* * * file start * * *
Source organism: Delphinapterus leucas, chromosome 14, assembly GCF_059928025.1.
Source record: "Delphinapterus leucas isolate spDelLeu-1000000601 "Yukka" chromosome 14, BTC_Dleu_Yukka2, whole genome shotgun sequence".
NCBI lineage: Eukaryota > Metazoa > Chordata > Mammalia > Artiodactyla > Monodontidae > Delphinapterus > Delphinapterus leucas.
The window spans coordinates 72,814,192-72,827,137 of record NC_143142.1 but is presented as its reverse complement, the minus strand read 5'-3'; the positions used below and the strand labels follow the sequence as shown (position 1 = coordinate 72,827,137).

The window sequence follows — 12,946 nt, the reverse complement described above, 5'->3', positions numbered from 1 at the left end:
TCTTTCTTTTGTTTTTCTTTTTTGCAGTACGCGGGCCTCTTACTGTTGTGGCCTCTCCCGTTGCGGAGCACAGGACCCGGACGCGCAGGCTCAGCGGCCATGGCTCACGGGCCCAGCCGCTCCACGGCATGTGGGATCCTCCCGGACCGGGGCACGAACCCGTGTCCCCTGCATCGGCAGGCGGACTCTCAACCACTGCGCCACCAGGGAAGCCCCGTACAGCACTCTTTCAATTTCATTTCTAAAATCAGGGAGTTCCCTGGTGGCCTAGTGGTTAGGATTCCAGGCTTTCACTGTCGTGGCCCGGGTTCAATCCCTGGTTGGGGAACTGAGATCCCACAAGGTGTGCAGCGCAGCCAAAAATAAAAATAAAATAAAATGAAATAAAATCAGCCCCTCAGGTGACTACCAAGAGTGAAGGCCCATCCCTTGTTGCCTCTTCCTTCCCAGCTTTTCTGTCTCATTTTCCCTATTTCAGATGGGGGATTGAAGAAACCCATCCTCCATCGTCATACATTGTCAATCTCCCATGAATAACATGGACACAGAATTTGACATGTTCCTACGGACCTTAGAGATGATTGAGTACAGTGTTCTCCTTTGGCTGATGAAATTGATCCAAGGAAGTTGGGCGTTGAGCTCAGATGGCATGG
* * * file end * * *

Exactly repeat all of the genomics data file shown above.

Source organism: Delphinapterus leucas, chromosome 14, assembly GCF_059928025.1.
Source record: "Delphinapterus leucas isolate spDelLeu-1000000601 "Yukka" chromosome 14, BTC_Dleu_Yukka2, whole genome shotgun sequence".
NCBI lineage: Eukaryota > Metazoa > Chordata > Mammalia > Artiodactyla > Monodontidae > Delphinapterus > Delphinapterus leucas.
The window spans coordinates 72,814,192-72,827,137 of record NC_143142.1 but is presented as its reverse complement, the minus strand read 5'-3'; the positions used below and the strand labels follow the sequence as shown (position 1 = coordinate 72,827,137).

The window sequence follows — 12,946 nt, the reverse complement described above, 5'->3', positions numbered from 1 at the left end:
TCTTTCTTTTGTTTTTCTTTTTTGCAGTACGCGGGCCTCTTACTGTTGTGGCCTCTCCCGTTGCGGAGCACAGGACCCGGACGCGCAGGCTCAGCGGCCATGGCTCACGGGCCCAGCCGCTCCACGGCATGTGGGATCCTCCCGGACCGGGGCACGAACCCGTGTCCCCTGCATCGGCAGGCGGACTCTCAACCACTGCGCCACCAGGGAAGCCCCGTACAGCACTCTTTCAATTTCATTTCTAAAATCAGGGAGTTCCCTGGTGGCCTAGTGGTTAGGATTCCAGGCTTTCACTGTCGTGGCCCGGGTTCAATCCCTGGTTGGGGAACTGAGATCCCACAAGGTGTGCAGCGCAGCCAAAAATAAAAATAAAATAAAATGAAATAAAATCAGCCCCTCAGGTGACTACCAAGAGTGAAGGCCCATCCCTTGTTGCCTCTTCCTTCCCAGCTTTTCTGTCTCATTTTCCCTATTTCAGATGGGGGATTGAAGAAACCCATCCTCCATCGTCATACATTGTCAATCTCCCATGAATAACATGGACACAGAATTTGACATGTTCCTACGGACCTTAGAGATGATTGAGTACAGTGTTCTCCTTTGGCTGATGAAATTGATCCAAGGAAGTTGGGCGTTGAGCTCAGATGGCATGG